Meanwhile, the Almighty God who can raise the dead and create men from the ground, gave Eve a son to take Abel’s place.  She called him Seth, which means substitute.  From this point on, the only people the Bible ever mentions are the children of Seth.  It is just as though nobody else mattered.  This was God’s family.  This was the true human race.

Very little is told us about the members of this new family tree, but one thing that is said about them is highly important.  They “called upon the name of the Lord.”

Obviously this means that they said their prayers as individuals.  These people had personal devotions, even as you and I ought to.  Any one who is too busy to have a daily “quiet time” is indeed too busy.

But individual worship had been going on already for some time before this. The first children of Adam and Eve worshipped God by means of sacrifices.  (Genesis 4:3,4)  But in the days of Seth something new was introduced into the worship of God.  People began to join one another in united or public worship.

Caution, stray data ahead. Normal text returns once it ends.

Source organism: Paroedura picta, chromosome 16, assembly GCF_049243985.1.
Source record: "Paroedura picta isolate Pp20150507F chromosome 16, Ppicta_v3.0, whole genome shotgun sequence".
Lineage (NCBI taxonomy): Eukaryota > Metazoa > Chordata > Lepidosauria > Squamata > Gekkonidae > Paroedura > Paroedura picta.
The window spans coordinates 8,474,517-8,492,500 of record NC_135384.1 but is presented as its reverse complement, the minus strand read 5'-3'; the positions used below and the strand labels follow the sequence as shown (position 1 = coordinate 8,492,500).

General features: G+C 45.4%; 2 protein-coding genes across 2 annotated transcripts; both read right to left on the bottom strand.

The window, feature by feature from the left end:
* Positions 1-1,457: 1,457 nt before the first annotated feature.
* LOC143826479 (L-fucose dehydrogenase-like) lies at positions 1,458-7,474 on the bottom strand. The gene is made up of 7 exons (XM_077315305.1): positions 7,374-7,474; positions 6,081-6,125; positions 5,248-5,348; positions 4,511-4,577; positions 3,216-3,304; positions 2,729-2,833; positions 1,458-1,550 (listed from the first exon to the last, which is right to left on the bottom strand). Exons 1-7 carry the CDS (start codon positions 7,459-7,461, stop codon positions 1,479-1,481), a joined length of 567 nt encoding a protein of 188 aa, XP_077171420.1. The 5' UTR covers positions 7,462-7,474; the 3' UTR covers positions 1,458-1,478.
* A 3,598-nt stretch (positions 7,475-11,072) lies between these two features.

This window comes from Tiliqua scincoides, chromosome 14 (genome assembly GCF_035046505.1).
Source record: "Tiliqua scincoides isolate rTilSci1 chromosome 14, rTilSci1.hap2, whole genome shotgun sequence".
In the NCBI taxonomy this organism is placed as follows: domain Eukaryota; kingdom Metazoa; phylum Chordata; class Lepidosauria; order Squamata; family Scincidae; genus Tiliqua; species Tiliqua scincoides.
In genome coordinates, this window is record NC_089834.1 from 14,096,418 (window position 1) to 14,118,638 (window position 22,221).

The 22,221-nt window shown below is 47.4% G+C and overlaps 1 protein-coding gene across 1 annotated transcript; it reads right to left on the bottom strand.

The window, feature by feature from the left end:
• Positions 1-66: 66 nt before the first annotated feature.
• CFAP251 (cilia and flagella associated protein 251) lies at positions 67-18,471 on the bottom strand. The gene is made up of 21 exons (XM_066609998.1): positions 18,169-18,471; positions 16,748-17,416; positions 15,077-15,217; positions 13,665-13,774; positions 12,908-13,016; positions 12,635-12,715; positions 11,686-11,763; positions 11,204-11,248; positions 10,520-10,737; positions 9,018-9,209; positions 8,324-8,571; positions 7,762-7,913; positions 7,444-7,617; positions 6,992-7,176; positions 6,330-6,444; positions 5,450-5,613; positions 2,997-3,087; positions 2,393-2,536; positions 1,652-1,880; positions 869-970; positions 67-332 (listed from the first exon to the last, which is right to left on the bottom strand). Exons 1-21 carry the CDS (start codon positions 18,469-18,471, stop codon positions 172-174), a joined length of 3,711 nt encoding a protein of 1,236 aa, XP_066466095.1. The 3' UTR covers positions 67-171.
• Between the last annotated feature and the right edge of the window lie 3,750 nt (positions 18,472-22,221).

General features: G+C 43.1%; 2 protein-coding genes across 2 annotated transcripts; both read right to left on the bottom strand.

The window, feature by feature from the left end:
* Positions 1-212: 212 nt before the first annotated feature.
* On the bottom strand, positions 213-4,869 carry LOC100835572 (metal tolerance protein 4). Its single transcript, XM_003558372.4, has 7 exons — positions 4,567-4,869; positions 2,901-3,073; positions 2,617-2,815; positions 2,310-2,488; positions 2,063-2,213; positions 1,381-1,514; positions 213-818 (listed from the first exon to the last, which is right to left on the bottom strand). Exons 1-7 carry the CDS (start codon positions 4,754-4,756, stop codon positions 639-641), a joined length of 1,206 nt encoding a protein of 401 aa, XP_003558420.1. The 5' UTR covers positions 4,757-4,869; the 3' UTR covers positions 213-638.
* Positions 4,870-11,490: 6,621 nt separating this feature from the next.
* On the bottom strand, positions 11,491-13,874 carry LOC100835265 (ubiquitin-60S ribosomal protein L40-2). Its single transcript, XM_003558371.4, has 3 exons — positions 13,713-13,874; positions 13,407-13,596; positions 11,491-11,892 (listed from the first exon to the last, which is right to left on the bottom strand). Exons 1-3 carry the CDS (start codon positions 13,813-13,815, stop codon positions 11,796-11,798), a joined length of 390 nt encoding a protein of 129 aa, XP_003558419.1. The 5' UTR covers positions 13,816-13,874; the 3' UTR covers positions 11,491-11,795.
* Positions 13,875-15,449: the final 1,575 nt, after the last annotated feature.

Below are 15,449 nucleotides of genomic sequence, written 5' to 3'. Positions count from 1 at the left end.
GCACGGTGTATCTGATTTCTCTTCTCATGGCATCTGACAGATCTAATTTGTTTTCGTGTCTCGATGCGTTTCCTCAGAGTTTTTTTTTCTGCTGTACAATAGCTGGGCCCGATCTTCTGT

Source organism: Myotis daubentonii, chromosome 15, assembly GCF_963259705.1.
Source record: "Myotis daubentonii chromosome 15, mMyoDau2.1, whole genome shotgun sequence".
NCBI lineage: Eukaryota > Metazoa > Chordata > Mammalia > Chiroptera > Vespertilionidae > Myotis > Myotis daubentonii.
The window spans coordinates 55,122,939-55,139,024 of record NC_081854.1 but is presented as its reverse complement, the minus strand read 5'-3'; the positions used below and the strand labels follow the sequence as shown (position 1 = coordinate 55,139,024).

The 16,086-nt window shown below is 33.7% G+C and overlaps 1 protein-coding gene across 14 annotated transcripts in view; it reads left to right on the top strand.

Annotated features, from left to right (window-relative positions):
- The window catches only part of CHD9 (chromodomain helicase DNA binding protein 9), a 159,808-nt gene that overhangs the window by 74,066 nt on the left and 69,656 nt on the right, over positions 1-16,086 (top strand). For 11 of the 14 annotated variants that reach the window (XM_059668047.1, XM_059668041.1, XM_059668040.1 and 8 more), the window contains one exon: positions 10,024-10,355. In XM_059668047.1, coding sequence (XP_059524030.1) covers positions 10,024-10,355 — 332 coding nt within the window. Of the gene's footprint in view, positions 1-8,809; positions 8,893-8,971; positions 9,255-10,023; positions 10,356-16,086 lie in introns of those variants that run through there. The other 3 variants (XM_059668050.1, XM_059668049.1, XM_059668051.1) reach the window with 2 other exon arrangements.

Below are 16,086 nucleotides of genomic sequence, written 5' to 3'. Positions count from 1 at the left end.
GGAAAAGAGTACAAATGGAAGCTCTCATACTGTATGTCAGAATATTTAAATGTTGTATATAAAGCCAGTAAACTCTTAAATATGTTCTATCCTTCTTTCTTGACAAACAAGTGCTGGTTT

Benjamin Franklin said of political affairs that if people do not hang together they will certainly be hanged separately, and this is surely true of spiritual exercises.  Satan has an easy time picking off a “loner.”  The person who does not care for the assembly of God’s people here upon earth will not be part of it in heaven.